Washington Oregon California Nevada Utah Idaho Montana Wyoming Colorado Arizona New Mexico North Dakota South Dakota Nebraska Oklahoma Minnesota Iowa Kansas Missouri Arkansas Texas Louisiana Mississippi Alabama Tennessee Kentucky Illinois Wisconsin Michigan Indiana Ohio Florida Georgia South Carolina North Carolina Virginia West Virginia Maryland Delaware Pennsylvania New Jersey New York Connecticut Massachussetts Vermont New Hampshire Maine New Hampshire Vermont Massachussetts Rhode Island Connecticut New Jersey Maryland Delaware Washington DC Alaska Hawaii Guam Puerto Rico Outreach Kit - National Center on Elder Abuse (NCEA)
National Center on Elder Abuse
Home|About NCEA|Site Map|Search|Newsroom|Contact Us|Privacy Policy

Find Help

Frequently Asked Questions

Laws Related to Elder Abuse

Statistics & Research

Community Outreach & Education

Search the Promising Practices Database


“Not Forgotten” Campaign of the Texas Department of Protective and Regulatory Services (TDPRS)

Because isolation is a primary risk factor for elder and vulnerable adult abuse, TDPRS has focused on reducing isolation in its “Not Forgotten” campaign. Elders and dependent adults are advised to stay active in their communities, and concerned citizens are encouraged to look out for their vulnerable neighbors. Information about the aging process, abuse and available resources is also provided. The campaign also emphasizes that APS alone can’t protect the state’s vulnerable citizens and asks for the community’s support in serving clients. The campaign was launched in conjunction with the governor’s proclamation of Elder Abuse Prevention Month and promoted with a press conference and video news releases.

TDPRS worked with a production company and media outlets to produce a variety of materials, including PSAs that feature APS personnel and clients who have agreed to share their experiences. Novelty items, including pens, magnets, magnifiers and rulers with the “Not Forgotten” message are distributed at the state’s annual APS conference, seminars and senior fairs. Protective service staff also pass out the items at presentations. Another key component of the campaign is the Elder Abuse Prevention Kit, which includes fact sheets, sample scripts and storyboards for PSAs, camera-ready artwork and other resources in English and Spanish. The kit, available on TDPRS’ web site, was produced for regional TDPRS offices to use and share with other groups in their communities. In 2003, TDPRS began partnering with the Texas Department of Aging to produce the kits, which are now also being used by area agencies on aging.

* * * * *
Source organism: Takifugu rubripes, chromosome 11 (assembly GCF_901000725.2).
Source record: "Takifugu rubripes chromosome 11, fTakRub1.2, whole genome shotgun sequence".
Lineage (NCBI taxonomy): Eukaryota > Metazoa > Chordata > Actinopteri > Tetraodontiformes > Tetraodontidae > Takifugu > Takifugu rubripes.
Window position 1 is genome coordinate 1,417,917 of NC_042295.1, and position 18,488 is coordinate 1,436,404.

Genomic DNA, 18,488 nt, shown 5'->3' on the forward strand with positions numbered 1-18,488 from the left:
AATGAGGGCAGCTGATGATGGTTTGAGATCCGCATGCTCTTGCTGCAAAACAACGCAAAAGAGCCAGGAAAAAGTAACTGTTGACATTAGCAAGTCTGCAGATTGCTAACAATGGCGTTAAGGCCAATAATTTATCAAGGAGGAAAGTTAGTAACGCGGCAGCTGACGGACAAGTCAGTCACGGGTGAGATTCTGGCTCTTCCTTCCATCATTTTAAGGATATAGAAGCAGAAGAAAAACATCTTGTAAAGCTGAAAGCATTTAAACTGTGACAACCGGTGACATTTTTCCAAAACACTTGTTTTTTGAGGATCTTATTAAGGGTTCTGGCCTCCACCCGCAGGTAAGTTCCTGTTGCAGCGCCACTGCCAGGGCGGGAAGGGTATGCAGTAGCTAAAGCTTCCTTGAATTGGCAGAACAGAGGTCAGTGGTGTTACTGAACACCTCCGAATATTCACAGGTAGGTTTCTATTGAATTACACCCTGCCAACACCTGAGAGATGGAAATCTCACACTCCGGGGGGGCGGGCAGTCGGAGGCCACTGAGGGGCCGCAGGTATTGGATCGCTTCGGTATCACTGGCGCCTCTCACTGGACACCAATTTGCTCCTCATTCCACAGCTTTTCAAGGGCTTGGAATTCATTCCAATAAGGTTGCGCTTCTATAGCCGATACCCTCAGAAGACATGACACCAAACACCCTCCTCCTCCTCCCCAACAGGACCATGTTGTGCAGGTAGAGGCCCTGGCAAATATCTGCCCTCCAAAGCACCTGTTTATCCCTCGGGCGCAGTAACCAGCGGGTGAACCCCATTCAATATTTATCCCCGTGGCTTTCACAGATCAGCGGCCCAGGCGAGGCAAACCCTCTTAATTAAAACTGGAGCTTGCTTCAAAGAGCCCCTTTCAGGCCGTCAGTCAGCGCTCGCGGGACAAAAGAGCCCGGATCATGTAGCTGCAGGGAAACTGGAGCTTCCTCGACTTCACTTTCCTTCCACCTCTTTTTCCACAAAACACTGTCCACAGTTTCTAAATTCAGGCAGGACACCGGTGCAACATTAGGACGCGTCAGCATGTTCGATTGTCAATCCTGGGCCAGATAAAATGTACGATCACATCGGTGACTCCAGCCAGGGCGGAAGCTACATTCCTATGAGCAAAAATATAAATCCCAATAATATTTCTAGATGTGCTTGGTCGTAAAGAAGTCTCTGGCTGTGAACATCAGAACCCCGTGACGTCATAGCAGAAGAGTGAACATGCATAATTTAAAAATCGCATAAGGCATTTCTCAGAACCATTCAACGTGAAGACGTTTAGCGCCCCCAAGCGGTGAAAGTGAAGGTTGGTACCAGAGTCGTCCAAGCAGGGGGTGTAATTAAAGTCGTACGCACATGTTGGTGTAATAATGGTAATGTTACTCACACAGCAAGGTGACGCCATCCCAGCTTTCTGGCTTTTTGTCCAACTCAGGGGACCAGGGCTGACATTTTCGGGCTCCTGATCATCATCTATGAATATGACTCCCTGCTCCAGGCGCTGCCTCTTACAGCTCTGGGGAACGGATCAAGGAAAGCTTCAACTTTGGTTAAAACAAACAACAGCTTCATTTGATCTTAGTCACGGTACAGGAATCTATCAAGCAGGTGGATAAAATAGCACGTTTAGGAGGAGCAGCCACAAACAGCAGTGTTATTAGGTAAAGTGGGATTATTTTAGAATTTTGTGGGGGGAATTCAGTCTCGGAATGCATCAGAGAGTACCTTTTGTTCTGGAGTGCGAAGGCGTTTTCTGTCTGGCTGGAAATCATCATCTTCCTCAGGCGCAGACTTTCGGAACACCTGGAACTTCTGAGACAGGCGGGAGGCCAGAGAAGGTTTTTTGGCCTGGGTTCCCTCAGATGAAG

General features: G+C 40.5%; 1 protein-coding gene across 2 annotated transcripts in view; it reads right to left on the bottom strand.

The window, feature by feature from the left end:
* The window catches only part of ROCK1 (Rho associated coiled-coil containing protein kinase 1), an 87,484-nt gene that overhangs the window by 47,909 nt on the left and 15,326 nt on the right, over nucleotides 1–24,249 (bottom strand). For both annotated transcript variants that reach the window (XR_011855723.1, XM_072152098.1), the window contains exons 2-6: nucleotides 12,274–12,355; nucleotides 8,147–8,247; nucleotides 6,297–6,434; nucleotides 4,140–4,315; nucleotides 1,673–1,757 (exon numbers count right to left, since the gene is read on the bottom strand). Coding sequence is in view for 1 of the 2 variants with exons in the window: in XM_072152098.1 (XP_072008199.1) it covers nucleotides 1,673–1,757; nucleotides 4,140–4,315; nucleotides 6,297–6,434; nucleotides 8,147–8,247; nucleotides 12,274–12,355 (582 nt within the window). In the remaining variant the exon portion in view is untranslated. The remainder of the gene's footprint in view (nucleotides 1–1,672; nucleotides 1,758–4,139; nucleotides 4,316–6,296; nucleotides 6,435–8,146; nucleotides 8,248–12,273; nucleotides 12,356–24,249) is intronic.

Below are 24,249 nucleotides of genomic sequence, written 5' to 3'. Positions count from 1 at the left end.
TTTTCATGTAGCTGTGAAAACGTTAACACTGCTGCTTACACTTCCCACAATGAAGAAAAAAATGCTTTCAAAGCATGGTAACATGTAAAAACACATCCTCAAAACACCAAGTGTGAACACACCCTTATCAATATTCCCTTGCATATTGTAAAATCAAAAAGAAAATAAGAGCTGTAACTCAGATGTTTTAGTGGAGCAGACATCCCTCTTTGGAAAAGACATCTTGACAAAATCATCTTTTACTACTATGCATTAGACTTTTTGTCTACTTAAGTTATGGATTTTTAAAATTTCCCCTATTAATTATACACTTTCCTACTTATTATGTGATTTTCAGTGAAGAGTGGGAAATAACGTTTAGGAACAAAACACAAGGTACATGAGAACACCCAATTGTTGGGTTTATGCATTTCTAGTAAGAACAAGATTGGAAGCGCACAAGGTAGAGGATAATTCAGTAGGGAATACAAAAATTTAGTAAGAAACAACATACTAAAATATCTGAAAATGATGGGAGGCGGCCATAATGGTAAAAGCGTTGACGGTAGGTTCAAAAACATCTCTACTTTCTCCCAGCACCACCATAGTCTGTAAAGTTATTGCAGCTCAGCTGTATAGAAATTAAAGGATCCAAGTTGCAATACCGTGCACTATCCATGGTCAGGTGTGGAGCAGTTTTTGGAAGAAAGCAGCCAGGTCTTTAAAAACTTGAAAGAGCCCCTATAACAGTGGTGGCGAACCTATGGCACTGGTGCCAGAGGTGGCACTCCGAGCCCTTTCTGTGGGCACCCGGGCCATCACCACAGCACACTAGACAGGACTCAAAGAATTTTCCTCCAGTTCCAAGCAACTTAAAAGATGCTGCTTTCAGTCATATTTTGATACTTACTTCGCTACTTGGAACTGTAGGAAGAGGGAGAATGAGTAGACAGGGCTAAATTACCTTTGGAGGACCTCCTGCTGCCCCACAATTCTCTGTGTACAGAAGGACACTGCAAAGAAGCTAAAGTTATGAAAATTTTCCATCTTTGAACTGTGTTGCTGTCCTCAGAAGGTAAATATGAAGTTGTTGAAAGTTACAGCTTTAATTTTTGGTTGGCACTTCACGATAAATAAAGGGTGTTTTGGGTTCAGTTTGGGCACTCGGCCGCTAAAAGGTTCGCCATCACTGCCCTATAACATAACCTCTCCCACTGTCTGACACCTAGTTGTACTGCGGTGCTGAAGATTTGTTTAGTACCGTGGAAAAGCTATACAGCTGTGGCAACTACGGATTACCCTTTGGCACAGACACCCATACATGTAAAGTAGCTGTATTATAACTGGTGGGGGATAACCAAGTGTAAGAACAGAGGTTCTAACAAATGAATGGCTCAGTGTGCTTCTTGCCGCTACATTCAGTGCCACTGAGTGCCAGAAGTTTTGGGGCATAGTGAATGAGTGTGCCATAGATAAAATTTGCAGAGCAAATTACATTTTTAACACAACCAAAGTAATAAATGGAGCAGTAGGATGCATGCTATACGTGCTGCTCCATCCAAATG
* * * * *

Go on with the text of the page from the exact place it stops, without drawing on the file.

TDPRS works with elder abuse advisory boards, local groups that provide support to APS clients, to meet the demand for services. The boards operate “Silver Star Rooms,” resource centers that provide food, supplies and clothes to protective service clients. The boards also raise funds to make local shelters “elder-ready” and sponsor caseworkers to counsel abused elders.

Obstacles encountered in carrying out the campaign included finding victims who were willing to talk on camera. Some don’t understand what has happened to them, and others don’t want to talk about it. There were also unanticipated expenses, including royalties to an actor whose likeness appears in photographs, the PSA and educational videos. The royalties were based on use within the state for 3 years; to use them longer requires negotiating additional royalties. Materials can be sent to other states, but those that want to adapt them, using the same actor, have to negotiate a contract.

The impact of the campaign has been monitored by an audience survey, which tracked public response in the 13 weeks following the launch. TDPRS hired a commercial service to provide an accounting of the number of times the PSA was played in selected markets. The PSAs were viewed by more than 5.5 million viewers, of whom, 1.25 million were aged 55 and over.

Tips from Paula Mixson, Former Division Administrator
  • Pay close attention to any restrictions placed on the materials you produce and be sure to budget for any ongoing expenses you will have to pay, such as royalties for actors.
  • Keep the message active, and update images.
  • Plan and budget for the continuation of the campaign. Set aside funds for leveraging free media.
  • To save on printing, limit the use of time-sensitive data such as statistical reports. When it’s time to print new materials, it’s much easier to change one page than multiple pages. I have a hunch Texas may eventually eliminate all statistics from the materials, directing people instead to their local offices or the web site. Similarly, leaving dates and “tables of contents” out of our information packets permits us to use the same cover design from year to year and rearrange or modify the contents.
  • Plan a way to evaluate the outcome of your campaign from the beginning.    You need ways to measure results, not just processes. If your campaign yields worthwhile, measurable outcomes, you can leverage this into further support. In the same vein, document your campaign with photographs, copies of newspaper stories and client stories.

Last Updated: September 28, 2006  Top


NCEA Events and Webcasts

Clearinghouse on Abuse and Neglect of the Elderly (CANE)

Training Library for APS and Elder Abuse

Elder Abuse Listserve


Links & Directories

Calendar of Conferences


Print This Page
Home|About NCEA|Site Map|Search|Newsroom|Contact Us|Privacy Policy
National Center on Elder Abuse · 1201 15th Street, N.W., Suite 350 · Washington, DC 20005-2842
(202) 898-2586 · Fax: (202) 898-2583 · Email: [email protected]
Copyright 2007 National Association of State Units on Aging. All Rights ReservedContact the webmaster